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Thank you for the link - very interesting site. However, they recommend only 3mg melatonin and also in the video if I understood correctly, they said that elevated melatonin can be a cause of psychosis. How many mg do you take?

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I only take 3 milligrams I thought going up to 10 would be safe.


In the interview below, Dr. Oliver Philipson recommends a protocol for PD with several supplements, including just 2mg of melatonin at night:

20-100 mg of melatonin is a megadose compared to the 2-3 mg of a typical supplement. If (see below) 0.5 mg gives "vivid dreams and morning grogginess," one wonders what such a huge dose would do to the brain! Notice that according to the table below, Shallenberger seriously underestimates the do-it-yourself dose: one -eighth teaspoon of melatonin powder is 400 mg, way more than the "60 mg" of his statement in faridaro's post above. Caveat emptor!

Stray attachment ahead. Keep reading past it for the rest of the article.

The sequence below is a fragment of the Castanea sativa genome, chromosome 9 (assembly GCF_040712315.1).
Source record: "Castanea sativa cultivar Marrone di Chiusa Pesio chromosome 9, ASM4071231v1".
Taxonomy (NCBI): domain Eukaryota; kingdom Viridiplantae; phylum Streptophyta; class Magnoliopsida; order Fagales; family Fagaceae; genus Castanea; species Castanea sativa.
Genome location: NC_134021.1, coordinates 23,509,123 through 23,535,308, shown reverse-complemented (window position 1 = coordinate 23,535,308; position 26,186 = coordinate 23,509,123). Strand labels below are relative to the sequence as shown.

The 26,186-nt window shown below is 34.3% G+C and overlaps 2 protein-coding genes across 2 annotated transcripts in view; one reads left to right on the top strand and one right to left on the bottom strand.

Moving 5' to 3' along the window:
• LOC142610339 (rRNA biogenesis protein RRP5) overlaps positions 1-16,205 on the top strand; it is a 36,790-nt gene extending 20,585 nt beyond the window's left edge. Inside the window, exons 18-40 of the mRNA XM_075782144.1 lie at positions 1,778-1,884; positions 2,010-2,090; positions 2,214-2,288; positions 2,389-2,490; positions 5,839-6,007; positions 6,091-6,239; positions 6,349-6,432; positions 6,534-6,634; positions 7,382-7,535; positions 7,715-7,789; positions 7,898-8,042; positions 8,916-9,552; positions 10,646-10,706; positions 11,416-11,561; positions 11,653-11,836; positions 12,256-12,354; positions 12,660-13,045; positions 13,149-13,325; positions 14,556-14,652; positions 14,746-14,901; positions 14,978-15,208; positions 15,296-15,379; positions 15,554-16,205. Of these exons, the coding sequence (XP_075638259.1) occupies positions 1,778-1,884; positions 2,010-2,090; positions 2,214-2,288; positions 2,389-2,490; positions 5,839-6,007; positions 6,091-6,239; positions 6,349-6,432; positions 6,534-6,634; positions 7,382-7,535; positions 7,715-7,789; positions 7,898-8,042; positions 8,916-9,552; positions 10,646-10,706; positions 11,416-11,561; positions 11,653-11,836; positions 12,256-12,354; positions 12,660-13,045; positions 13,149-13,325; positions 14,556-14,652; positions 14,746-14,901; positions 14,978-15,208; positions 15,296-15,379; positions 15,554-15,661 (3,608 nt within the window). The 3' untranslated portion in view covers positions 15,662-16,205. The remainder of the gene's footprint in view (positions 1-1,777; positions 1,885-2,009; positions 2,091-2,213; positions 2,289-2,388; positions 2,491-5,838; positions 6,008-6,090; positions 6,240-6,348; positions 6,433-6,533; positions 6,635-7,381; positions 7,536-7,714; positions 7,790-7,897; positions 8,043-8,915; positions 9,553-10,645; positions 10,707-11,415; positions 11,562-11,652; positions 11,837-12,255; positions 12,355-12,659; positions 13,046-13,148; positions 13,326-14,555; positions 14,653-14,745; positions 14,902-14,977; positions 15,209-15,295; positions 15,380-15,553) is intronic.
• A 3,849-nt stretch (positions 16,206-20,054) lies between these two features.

Pure has the following info:

"Measuring Spoon Size Miligrams of Melatonin

1/32 tsp 97mg

1/64 tsp 49mg

Potential Side Effects of Melatonin

Melatonin should not be taken by people using certain antidepressants, such as Prozac (a serotonin inhibitor) or Nardil (a monoamine oxidase inhibitor). Interaction between melatonin and these types of antidepressants can cause a stroke or heart attack. Preliminary symptoms include confusion, sweating, shaking, fever, lack of coordination, elevated blood pressure, diarrhea and convulsions.